Welcome to July, and the sixth edition of The Franco Files! No good and thorough evaluation of an actor’s career would really be complete without taking a turn to negative town once in a while. In order to appreciate the good, you must experience the. . .well, the shit, to go all Charles Barkley on ya’ll. There’s almost no getting around the stinkiness of today’s performance, and, not to air Franco’s dirty laundry or anything, but this is certainly not his finest hour and it’s good to get this over with right now. Right? Or will you see this is as the great tainted TFF. . .a.k.a. TTFF???
Eh, it’s not a real big deal, I suppose. When I stop to consider the damage caused by this über-unnecessary 2013 re-boot of The Wizard of Oz in which the usually-reliable Franco inexplicably elected to take part, I feel just a little bit better. One negative TFF surely won’t taint this feature forever. . . will it? And compare that to the pain of this CGI-loaded, cheese-stuffed (sounds like I’m talking about pizza) experience that feels something akin to the teeth-kicking-down-throat that Ryan Gosling “vaguely threatened” in Drive. I kind of know what that feels like. . .along with anyone else who got to see this and didn’t really like what they were handed!
Well, no. That’s all rather melodramatic. This movie’s pretty bad, but I think I can still defend Franco. . . . within reason. It is not his greatest performance by a mile but it is also not entirely entirely ENTIRELY his fault. This shall be a tricky little evaluation, though. No two ways of getting around the fact that objectivity gets much harder when things tend to. . . well, suck. (Man, I’ve really been watching a lot of Inside the NBA lately, haven’t I . . . )
Francophile #6: Oscar Diggs/Oz, Oz, the Great and Powerful
Role Type: Lead
Character Profile: Oscar is part of a small-time traveling circus racket performing magic. He’s rather dissatisfied with what his life is, yet has no real motivation to better himself. Franco imbues this character with the requisite smugness that goes along with being able to pull off what he considers ‘simple acts of magic,’ often using the stunts to attract women, although he comes off perhaps too sleazy. When he does this to the wrong woman, he’s chased down by the circus strong man, forcing Oscar to escape in a hot air balloon that gets caught up in a gigantic storm, whisking Oscar away to seemingly an entirely new world. Oscar is soon discovered by a beautiful woman who incorrectly assumes him to be a great and powerful wizard, a vision prophesied to come save the people of Oz, the strange land his journey has taken him to. What will he do to prove who he really is inside?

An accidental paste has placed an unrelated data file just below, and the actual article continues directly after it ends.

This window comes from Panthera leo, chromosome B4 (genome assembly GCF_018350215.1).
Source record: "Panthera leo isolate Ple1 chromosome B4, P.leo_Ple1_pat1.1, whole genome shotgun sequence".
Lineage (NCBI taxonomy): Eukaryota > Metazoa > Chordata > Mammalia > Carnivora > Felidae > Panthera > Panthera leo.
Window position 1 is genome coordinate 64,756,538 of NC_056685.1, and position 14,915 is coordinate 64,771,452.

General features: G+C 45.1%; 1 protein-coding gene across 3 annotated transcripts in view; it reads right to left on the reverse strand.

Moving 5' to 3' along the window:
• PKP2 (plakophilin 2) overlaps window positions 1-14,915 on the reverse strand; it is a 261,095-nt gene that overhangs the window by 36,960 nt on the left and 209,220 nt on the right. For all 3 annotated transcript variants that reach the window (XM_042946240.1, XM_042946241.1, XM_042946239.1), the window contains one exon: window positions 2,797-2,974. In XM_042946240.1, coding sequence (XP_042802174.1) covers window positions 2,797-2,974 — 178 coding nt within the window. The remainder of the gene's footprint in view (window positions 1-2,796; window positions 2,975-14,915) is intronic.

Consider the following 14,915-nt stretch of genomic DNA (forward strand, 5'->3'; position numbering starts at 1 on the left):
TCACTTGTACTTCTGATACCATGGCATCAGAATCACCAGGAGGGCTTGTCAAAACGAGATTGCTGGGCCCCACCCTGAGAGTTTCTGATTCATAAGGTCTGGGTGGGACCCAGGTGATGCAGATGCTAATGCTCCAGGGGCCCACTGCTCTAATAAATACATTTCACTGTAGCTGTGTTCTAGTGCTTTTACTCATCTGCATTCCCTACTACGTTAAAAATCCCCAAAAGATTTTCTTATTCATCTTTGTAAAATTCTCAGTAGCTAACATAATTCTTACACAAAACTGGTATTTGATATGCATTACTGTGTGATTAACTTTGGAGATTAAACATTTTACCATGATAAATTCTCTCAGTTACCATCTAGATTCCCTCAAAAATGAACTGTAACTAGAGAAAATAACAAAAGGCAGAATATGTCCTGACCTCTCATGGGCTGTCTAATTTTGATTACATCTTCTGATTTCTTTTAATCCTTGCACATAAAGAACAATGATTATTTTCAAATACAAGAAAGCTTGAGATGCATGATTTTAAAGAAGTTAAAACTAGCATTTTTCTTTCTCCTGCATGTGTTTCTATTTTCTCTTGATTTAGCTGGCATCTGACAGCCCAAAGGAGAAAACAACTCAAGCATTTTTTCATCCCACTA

If you lose Franco, the film loses: one really bad performance out of a slew of bad performances. Ouch. . . this really pains me to say this. We’ve come to the inevitable negative review, boys and girls. And this stings, because there is no getting around the fact that Franco’s performance is a stinker in this awfully wooden, sleazy lead role in which he has few redeeming qualities but until the very end, at which point they are generally bestowed upon him in the most contrived of ways possible. He’s not entirely to blame, given the script isn’t worth a penny. But there is something inside me that thinks that perhaps Oz, the Great and Powerful might have benefitted from another actor in this role, one who might have been able to make the schlockiness of the character actually work for them. Sorry James, but the more I think about this outing, the more I want to toss this one down the garbage chute.
Out of Character: “I can’t say that my attraction to [the film] was identifying with any of the characters as much as it was being transported to a fantastical world. If I look back on the kinds of books and movies that I was interested in when I was younger, I’d say that the common denominator was this feeling of being transported to a fantastical land.”
Rate the Performance (relative to his other work):
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